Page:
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Showing posts from December 20, 2018

Made in China : Quarterly on Chinese Rights, Labour and civil society

Vol.3, Issue 4 TO THE SOIL The Labour of Rural Transformation in China China’s four decades of reform and opening have been rooted in a fundamental socioeconomic restructuring. Contemporary China has changed from a largely agrarian society to a rapidly urbanising one, characterised by a floating populace moving back and forth between rural and urban spaces, which are in a continuous state of flux.   Going hand in hand with China’s ascent into modernity is the subordination of rural areas and people. While rural China has historically been a site of extraction and exploitation, in the post-reform period this has intensified, and rurality itself has become a problem, best typified through the ubiquitous propaganda about the need to revitalise the countryside, and ongoing attempts to reconstruct rural areas in a new image. This issue of  Made in China  focuses on the labour that these attempts to restructure and reformulate rural China have entailed, and the ways in which they hav

US and allies rebuke Chinese cyber espionage attempts

US prosecutors have charged two Chinese nationals tied to Beijing’s top spy network with stealing sensitive data from US government agencies and major global businesses. The two individuals, Zhu Hua and Zhang Jianguo, are alleged to have carried out hacking attacks on the US Navy, NASA and the US Energy Department. Sources also told  Reuters  that their operation, codenamed ‘Cloudhopper’ also targeted intellectual property and customer data of companies including IBM and Hewlett Packard, in order to pass on to Chinese companies. The hacking had been ongoing since 2006, meaning that China breached a 2015 agreement to reduce cyber espionage for commercial purposes. “No country poses a broader, more severe long-term threat to our nation’s economy and cyber infrastructure than China,” said FBI Director Chris Wray. “China’s goal, simply put, is to replace the US as the world’s leading superpower, and they’re using illegal methods to get there.” Britain, Australia, and New Zealand also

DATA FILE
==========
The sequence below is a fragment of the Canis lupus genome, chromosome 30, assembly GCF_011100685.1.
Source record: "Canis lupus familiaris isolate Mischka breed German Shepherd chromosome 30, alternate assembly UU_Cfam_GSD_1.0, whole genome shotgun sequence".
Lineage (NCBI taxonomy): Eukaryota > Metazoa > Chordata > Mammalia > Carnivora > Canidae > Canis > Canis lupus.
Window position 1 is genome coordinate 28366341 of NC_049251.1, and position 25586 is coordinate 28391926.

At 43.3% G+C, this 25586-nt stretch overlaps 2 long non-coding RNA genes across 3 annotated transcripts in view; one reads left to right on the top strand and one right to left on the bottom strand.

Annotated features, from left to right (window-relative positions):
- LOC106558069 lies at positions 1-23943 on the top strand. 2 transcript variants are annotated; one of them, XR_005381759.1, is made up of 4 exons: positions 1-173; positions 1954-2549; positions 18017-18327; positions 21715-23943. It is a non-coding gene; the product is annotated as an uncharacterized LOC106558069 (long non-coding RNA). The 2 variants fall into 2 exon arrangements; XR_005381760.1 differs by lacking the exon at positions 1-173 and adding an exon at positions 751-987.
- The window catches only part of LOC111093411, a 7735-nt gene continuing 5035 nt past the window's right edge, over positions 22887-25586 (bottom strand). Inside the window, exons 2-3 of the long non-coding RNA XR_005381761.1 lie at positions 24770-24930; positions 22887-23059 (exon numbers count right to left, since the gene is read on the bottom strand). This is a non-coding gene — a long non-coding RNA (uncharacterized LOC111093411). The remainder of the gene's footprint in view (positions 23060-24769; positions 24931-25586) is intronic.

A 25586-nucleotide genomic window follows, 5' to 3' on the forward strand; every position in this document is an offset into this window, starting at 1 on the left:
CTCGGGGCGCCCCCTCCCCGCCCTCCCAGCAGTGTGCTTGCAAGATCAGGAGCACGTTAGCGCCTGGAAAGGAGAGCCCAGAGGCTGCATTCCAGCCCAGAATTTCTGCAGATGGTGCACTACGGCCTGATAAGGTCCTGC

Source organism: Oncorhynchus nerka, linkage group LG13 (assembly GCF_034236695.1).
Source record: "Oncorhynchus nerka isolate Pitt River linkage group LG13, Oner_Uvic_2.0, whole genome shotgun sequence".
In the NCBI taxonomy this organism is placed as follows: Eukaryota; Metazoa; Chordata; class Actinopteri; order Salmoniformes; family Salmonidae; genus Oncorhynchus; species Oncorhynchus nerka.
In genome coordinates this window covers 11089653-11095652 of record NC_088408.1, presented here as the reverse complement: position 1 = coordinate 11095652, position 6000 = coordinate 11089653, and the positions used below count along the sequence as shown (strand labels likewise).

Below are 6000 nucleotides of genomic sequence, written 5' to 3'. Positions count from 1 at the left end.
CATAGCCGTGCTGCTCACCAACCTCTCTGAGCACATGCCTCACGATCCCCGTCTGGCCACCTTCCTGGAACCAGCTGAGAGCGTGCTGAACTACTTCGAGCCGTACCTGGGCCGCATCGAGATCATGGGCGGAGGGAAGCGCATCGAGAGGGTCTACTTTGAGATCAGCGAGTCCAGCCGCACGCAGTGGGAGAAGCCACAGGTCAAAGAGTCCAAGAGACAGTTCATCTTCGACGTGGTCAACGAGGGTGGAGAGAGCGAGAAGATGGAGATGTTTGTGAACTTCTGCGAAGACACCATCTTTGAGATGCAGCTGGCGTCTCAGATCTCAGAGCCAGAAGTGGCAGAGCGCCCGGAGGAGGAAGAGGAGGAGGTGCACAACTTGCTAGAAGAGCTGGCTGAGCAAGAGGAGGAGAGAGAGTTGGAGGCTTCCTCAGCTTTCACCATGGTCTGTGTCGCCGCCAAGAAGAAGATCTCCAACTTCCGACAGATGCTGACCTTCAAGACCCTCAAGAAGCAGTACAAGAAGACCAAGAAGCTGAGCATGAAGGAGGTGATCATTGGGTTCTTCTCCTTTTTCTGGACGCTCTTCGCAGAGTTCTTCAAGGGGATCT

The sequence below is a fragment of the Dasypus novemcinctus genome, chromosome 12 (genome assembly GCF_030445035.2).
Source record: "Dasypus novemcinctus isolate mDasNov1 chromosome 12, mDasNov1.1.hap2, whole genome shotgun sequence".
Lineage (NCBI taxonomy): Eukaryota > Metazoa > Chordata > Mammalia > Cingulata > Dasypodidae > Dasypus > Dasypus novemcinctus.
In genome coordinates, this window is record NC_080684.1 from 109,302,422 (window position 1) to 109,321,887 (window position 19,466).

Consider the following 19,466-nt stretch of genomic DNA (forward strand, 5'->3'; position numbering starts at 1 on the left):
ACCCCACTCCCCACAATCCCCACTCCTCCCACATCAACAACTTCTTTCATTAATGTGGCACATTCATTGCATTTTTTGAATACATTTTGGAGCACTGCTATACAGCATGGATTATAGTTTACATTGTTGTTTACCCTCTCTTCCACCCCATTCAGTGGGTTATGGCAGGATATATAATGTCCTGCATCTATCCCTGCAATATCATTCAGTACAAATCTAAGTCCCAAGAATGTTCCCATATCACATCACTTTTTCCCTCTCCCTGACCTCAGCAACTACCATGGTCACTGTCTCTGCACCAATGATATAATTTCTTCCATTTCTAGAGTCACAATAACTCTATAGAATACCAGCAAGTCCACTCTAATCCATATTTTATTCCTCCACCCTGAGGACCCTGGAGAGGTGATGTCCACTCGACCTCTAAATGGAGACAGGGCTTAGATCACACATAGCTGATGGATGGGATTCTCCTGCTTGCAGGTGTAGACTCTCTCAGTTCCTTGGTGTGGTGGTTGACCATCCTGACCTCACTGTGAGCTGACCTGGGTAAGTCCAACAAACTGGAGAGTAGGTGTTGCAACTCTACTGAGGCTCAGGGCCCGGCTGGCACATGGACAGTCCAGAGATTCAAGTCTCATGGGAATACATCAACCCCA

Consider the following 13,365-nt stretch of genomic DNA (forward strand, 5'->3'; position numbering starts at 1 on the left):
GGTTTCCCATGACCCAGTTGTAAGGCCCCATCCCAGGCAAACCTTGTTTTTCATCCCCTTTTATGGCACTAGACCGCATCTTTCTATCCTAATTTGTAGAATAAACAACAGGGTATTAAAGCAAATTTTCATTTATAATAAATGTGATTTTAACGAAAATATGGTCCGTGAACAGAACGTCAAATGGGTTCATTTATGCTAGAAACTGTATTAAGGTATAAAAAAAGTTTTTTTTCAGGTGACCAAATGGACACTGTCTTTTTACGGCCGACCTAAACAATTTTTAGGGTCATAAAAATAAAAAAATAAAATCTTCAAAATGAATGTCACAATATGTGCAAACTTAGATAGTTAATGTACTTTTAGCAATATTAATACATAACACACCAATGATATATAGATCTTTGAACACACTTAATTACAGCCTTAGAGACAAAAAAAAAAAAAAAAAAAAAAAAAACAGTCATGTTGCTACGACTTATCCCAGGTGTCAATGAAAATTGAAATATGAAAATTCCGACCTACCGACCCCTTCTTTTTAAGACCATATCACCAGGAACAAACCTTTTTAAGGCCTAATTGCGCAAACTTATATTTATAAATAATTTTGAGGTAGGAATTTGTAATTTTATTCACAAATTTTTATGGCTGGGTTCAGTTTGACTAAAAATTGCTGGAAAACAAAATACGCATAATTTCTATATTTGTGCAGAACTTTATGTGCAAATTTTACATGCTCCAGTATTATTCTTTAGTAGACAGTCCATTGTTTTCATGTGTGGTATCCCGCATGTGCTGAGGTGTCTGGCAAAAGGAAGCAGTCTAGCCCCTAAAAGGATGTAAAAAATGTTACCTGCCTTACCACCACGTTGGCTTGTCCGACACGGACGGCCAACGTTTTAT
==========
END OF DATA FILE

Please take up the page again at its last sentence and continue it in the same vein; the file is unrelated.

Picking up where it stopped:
Trade war, day 168: Fresh accusations of stolen technology, but no sanctions (yet)

SupChina com The U.S. Justice Department has, for the fourth time in three months, unveiled a significant indictment ( press release here ; full  charging document here ) against Chinese actors for alleged technology thefts. Zhu Hua and Zhang Shilong  are two computer hackers, the U.S. government says, who “compromised...clients in at least a dozen countries,” and accessed computer networks in “banking and finance, telecommunications and consumer electronics, medical equipment, packaging, manufacturing, consulting, healthcare, biotechnology, automotive, oil and gas exploration, and mining.” They operated under China’s Ministry of State Security,  like the hackers in previous indictments, the Justice Department says. Their actions violate a 2015 pledge by China to not use computer hacking “with the intent of providing competitive advantages to companies or commercial sectors,” the Justice Department said. Deputy Attorney General Rod J. Rosenstein was very explicit  in his remarks tyin

Belt and Road and military jets in Pakistan